St. Petersburg City Council committee hits pause on abortion funding, resolution

Council members said they would like to see a broader statement supporting women’s health care.
Abortion rights marchers hold signs during a rally in June in St. Petersburg.
Abortion rights marchers hold signs during a rally in June in St. Petersburg. [ JEFF WOO | Times ]
Published Dec. 15, 2022|Updated Dec. 15, 2022

ST. PETERSBURG — A move to affirm a right to privacy in women’s health care decisions, particularly abortion care, and provide financial support for a local abortion fund stalled in a City Council committee on Thursday.

Council member Richie Floyd presented the proposals and suggested giving $25,000 to the Tampa Bay Abortion Fund at the City Council’s health, energy and resilience and sustainability committee. While the majority of council members present were in favor, they agreed to table the discussion for a future committee meeting to add broader language about women’s health care.

Floyd said he borrowed language from a resolution passed in August by the city of Tampa respecting the privacy of people seeking abortions. He said he cleared the resolution language with the city’s legal department.

“The state has been testy about this, but we were clear in this that we’re just stating our intent, stating our values,” he said.

The elephant in the room was the risk of inviting backlash from Gov. Ron DeSantis or the state Legislature, which has increasingly moved to prohibit local governments from taking action on certain issues. The governor ousted Hillsborough County State Attorney Andrew Warren from office after Warren promised not to enforce laws limiting abortion or the ability of children to seek certain gender dysphoria treatments.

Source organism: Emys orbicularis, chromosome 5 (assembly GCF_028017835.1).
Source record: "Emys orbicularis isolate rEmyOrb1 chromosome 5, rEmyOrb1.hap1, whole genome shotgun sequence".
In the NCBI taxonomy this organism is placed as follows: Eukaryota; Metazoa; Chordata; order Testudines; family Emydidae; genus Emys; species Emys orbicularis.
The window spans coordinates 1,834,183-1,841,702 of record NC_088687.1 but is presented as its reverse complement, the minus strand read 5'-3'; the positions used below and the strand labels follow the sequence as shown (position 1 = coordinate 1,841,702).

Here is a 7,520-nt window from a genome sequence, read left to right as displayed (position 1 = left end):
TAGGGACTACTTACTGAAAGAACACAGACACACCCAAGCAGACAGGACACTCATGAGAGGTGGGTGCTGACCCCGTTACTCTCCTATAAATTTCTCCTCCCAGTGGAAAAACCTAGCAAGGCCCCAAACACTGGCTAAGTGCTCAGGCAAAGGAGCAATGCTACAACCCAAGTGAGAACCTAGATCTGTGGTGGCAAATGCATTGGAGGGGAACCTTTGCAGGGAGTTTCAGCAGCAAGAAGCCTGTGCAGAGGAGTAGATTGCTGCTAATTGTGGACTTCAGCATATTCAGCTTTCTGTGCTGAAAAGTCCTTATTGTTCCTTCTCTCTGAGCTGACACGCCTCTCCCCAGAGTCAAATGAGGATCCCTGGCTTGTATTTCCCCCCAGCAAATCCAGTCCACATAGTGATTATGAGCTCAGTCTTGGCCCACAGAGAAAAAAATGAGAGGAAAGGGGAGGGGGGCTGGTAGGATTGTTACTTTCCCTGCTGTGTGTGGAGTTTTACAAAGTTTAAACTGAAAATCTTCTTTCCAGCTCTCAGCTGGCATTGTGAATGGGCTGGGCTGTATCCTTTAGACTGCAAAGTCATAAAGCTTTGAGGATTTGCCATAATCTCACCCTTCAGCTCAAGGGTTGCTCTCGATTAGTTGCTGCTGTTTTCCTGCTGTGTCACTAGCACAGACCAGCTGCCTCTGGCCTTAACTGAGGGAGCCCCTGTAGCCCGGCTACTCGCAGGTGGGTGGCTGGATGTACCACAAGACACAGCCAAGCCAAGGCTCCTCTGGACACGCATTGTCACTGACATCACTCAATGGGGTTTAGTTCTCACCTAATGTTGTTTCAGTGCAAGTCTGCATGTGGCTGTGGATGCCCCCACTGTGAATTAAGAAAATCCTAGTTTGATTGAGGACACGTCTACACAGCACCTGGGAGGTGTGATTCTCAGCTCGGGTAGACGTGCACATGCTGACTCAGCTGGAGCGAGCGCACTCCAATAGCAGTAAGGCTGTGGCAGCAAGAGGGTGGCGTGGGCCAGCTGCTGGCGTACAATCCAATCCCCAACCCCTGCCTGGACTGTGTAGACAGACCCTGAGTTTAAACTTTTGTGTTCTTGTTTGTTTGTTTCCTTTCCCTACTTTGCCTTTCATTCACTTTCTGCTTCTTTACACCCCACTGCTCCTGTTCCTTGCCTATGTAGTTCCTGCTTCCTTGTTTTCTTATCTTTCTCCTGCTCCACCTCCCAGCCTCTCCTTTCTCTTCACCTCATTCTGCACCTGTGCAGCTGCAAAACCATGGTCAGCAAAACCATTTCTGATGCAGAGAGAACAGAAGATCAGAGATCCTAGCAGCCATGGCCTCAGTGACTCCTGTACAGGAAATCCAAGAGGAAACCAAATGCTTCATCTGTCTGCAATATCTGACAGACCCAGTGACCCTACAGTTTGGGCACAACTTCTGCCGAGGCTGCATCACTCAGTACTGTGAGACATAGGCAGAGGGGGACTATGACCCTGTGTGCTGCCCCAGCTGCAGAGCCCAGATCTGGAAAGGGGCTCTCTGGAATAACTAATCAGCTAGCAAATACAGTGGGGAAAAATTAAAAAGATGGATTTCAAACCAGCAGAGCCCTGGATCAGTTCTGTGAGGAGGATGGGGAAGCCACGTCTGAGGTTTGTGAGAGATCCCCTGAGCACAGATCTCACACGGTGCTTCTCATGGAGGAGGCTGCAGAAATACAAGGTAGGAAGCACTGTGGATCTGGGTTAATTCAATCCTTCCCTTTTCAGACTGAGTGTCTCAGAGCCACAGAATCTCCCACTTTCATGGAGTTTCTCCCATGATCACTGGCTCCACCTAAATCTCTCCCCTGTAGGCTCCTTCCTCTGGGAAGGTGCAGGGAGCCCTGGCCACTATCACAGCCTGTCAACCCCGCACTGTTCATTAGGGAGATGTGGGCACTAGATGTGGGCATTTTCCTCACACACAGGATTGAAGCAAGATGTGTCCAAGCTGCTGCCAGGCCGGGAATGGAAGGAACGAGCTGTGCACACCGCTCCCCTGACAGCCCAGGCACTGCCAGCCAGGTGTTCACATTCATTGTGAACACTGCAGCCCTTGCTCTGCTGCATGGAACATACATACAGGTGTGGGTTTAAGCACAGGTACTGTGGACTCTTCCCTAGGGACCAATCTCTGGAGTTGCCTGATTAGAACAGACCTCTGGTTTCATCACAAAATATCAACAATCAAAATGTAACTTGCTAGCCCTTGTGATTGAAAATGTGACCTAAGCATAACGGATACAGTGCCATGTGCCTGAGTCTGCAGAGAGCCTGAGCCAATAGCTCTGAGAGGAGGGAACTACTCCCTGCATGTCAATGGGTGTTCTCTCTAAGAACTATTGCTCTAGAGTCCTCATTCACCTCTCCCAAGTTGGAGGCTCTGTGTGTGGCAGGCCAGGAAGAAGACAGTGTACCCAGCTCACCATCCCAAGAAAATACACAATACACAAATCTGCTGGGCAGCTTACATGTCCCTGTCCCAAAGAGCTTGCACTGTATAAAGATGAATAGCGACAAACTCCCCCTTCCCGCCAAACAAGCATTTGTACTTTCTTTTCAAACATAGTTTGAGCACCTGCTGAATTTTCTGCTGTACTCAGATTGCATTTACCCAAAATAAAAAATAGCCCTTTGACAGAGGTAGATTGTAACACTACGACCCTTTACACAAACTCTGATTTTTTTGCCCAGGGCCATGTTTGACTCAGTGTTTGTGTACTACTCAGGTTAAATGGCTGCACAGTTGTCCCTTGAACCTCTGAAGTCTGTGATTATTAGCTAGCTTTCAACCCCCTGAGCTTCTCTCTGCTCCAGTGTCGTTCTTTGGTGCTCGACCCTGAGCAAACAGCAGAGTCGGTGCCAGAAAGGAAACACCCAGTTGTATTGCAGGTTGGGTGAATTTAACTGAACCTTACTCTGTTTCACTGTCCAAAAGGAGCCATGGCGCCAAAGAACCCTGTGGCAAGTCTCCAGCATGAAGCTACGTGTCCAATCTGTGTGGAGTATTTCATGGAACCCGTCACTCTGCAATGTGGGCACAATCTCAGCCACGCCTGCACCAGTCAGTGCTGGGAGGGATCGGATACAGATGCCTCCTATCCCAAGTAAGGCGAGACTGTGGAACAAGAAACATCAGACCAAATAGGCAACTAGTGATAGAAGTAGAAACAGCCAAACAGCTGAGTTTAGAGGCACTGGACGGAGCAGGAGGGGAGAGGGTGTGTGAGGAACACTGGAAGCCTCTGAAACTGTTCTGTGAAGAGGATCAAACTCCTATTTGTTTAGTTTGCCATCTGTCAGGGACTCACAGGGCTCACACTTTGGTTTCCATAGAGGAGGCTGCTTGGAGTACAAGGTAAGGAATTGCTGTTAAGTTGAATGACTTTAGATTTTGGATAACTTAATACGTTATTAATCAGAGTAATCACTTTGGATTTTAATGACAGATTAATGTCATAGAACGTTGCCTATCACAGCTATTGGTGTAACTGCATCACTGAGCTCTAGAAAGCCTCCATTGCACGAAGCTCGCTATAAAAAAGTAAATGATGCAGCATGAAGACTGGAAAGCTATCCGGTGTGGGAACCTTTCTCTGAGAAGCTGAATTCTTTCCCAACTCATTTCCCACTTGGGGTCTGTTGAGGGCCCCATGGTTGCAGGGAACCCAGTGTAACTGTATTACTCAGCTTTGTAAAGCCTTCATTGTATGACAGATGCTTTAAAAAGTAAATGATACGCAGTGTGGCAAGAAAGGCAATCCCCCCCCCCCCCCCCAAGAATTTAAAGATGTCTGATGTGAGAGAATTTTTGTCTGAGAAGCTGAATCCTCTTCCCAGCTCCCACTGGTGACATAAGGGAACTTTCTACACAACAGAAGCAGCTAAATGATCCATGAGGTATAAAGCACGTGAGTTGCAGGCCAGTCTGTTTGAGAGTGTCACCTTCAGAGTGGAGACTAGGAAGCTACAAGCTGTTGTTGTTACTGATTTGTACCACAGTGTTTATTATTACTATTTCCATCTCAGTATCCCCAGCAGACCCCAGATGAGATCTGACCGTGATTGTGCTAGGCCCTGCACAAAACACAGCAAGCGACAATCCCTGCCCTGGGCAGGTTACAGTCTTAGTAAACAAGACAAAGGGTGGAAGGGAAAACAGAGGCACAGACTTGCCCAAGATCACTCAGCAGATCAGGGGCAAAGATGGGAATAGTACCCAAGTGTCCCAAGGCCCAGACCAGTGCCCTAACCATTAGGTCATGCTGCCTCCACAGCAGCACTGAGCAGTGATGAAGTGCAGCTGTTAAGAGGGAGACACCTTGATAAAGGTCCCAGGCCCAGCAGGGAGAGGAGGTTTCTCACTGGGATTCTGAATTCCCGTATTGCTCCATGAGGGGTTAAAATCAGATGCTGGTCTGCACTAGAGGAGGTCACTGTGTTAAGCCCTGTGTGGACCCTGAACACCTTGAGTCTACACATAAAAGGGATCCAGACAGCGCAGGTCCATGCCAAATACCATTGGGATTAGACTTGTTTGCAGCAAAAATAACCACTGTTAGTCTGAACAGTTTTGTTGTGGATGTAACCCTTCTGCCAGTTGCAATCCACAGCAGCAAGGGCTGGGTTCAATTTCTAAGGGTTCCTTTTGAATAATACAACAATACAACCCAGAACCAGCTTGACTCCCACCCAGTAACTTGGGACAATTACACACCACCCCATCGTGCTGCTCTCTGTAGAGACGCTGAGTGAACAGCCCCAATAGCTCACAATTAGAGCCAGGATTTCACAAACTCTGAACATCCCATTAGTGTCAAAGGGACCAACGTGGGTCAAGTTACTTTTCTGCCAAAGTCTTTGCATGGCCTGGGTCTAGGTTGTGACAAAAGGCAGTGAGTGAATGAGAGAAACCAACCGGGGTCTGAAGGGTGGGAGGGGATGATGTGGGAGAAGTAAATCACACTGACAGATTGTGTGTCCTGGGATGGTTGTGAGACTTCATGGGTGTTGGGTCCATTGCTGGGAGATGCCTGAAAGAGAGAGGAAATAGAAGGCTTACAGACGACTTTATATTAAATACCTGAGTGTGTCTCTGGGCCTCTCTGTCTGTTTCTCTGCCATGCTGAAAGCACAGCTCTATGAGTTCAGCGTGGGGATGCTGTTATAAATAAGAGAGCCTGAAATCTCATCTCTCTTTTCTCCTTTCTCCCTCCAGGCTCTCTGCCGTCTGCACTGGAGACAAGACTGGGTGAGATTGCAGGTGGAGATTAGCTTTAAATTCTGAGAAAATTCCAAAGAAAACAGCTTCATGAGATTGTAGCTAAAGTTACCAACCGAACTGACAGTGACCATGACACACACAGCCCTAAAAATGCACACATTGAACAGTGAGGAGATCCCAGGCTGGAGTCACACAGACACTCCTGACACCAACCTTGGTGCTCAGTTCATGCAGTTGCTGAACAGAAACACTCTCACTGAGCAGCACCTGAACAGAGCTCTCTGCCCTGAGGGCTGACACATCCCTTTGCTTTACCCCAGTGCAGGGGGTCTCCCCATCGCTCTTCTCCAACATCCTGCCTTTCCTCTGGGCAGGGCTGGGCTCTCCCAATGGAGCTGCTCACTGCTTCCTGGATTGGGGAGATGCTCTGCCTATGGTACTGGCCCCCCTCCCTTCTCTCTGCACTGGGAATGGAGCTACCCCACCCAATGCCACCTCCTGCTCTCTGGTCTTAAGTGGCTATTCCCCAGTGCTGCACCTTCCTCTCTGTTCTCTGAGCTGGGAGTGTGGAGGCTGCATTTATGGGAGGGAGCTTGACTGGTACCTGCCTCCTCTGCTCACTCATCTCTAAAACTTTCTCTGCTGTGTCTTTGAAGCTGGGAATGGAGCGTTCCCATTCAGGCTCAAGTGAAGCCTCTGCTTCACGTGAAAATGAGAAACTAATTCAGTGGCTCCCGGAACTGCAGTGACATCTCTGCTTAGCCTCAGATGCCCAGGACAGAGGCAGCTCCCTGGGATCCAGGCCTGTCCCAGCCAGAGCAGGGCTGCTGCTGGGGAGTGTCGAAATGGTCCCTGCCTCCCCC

“I couldn’t sit here and tell you that there’s absolutely no risk in light of what has happened in the state of Florida, with people being removed from office for statements that they’ve made,” said Chief Assistant City Attorney Jeannine Williams. “So I can’t tell you that there’s zero risk altogether, but I can say that legally it appears that this does not fall into the category of the type of behavior that would be a risk legislatively.”

City administrator Rob Gerdes said Mayor Ken Welch’s administration is in support of safe and legal abortions, but was concerned about setting an economic precedent.

Council member Ed Montanari, who is the sole registered Republican on the City Council, asked several questions about precedent and the legality of appropriating taxpayer money for abortion access.

“To take taxpayer funds and fund something that (anti-abortion supporters) are just adamantly opposed to, in my opinion, is playing with fire,” he said. “I don’t see any path to doing something like this.”

Williams said that the Tampa Bay Abortion Fund does not own or operate an abortion clinic and legally, state law does not prohibit a donation to the organization.

“Sounds like a loophole,” Montanari said.

Council members Gina Driscoll and Brandi Gabbard said they were in support but would like to see the resolution broadened to support women’s health care to include other types of reproductive care.

Driscoll said she wanted to go beyond “a political statement” and provide assistance to women who need it.

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“You got two women sitting right here telling you like this is a dire need in our community,” said Gabbard, who said her life was saved due to preventative care she received from Planned Parenthood when she was younger.

Floyd said he was disappointed that his proposals were tabled, but said he looked forward to continued discussion.

“I just want it not to be lost, though, that this was put forward because reproductive health care access in this country is under attack right now,” Floyd said. “And this is more of a political statement to say that the city of St. Petersburg right now will not stand for that.”